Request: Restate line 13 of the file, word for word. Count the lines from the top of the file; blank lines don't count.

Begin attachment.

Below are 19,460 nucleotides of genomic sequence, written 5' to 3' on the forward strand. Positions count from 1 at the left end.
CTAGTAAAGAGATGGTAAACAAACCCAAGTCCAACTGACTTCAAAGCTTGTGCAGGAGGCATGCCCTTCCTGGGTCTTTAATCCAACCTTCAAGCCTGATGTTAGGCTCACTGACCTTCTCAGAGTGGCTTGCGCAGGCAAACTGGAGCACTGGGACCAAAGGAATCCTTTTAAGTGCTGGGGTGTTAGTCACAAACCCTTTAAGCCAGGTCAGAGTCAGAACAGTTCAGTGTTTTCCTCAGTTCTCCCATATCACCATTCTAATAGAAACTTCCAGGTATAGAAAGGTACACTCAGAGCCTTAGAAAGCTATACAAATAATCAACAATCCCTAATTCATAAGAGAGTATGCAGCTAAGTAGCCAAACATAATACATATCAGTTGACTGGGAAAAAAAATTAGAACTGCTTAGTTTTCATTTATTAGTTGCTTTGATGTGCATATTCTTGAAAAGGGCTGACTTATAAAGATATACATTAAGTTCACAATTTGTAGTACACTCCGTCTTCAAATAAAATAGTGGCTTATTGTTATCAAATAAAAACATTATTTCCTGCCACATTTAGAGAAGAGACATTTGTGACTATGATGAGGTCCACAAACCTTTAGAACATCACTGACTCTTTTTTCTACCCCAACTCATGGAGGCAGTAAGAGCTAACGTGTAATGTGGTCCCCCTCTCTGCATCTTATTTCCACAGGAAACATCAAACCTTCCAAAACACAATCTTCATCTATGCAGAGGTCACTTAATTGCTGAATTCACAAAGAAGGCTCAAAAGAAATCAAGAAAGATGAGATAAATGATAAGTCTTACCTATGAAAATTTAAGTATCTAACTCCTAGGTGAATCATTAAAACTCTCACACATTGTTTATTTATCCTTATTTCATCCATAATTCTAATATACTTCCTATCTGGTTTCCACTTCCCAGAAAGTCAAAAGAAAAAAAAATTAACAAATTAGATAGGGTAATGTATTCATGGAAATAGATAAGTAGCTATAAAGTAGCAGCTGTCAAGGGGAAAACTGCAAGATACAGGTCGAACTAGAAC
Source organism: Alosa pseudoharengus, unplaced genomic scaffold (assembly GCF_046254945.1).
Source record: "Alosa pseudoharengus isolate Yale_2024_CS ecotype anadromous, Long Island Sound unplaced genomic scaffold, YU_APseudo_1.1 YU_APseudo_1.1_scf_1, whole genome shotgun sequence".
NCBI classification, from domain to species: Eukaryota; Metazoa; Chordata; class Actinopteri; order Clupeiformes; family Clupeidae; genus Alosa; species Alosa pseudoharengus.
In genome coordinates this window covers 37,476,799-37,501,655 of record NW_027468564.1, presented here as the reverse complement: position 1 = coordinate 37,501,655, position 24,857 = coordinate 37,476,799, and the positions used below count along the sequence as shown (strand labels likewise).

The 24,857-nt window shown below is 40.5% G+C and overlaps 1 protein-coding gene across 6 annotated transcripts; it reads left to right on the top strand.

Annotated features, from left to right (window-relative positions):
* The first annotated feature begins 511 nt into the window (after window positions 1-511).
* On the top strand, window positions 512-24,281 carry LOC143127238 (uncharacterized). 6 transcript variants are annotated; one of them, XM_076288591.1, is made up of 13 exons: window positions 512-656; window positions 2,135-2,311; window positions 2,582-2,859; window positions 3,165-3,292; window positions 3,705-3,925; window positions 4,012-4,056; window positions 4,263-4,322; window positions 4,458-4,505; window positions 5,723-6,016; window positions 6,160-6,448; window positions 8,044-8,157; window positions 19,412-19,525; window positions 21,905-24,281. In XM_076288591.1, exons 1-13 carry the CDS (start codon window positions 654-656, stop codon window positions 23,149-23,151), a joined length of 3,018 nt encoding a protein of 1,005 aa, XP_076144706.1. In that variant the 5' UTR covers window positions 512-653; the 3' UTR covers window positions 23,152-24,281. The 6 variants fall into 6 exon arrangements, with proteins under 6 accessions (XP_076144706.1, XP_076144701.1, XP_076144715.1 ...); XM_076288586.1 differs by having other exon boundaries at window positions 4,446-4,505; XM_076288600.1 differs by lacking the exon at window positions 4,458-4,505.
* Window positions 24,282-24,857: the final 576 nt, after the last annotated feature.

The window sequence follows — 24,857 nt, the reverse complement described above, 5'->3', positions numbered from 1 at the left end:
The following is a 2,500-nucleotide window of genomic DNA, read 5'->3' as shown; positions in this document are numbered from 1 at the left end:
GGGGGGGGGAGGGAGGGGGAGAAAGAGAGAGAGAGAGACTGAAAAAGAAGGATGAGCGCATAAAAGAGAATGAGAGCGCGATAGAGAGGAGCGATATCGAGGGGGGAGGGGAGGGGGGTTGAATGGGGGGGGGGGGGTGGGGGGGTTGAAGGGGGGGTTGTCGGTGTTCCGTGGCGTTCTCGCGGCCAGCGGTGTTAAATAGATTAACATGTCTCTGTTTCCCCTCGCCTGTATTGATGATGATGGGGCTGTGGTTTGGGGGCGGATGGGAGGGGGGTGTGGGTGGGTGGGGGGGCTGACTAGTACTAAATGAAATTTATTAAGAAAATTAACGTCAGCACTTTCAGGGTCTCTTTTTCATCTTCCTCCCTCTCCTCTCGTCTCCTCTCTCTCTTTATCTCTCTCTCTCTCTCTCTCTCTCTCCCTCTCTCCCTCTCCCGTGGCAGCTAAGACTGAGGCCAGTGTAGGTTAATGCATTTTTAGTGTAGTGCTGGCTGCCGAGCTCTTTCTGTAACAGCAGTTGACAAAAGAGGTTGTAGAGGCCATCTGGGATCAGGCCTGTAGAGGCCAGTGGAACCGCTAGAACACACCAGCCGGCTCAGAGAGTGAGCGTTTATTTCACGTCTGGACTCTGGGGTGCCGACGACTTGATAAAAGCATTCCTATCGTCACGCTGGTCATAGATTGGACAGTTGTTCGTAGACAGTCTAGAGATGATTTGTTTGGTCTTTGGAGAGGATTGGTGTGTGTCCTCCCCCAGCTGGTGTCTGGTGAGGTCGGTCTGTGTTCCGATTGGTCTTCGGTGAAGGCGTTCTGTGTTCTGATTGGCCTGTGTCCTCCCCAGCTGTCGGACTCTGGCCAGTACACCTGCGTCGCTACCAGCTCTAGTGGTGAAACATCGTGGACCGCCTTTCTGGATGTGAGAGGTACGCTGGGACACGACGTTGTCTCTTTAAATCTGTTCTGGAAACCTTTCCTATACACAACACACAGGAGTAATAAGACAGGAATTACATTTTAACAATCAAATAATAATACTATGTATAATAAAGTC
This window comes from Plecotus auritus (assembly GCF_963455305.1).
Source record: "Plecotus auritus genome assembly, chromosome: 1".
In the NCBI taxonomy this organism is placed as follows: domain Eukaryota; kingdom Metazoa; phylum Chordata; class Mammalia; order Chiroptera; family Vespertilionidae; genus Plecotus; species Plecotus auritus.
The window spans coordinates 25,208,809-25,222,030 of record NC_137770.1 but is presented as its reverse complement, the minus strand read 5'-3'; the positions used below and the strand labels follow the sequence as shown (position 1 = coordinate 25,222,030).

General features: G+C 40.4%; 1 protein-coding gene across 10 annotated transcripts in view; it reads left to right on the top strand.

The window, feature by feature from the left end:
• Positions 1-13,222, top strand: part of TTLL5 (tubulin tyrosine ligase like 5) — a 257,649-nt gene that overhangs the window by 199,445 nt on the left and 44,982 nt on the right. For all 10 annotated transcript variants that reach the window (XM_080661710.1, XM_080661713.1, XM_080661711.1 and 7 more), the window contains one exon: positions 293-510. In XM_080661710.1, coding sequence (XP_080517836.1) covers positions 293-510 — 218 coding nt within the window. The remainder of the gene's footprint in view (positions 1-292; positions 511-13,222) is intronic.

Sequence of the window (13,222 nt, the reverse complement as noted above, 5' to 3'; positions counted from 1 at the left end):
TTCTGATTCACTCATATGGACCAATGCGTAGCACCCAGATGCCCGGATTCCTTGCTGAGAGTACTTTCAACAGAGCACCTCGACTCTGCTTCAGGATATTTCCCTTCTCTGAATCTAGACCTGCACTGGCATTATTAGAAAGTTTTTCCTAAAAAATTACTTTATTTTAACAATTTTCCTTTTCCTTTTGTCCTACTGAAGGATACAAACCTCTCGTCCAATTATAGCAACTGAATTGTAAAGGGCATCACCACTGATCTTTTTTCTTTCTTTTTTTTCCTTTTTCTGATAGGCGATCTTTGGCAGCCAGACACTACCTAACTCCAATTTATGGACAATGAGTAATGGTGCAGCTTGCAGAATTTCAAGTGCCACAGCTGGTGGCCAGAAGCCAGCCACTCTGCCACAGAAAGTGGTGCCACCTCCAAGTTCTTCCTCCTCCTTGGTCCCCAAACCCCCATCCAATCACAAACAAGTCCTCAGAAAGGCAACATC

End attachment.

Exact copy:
The following is a 2,500-nucleotide window of genomic DNA, read 5'->3' as shown; positions in this document are numbered from 1 at the left end: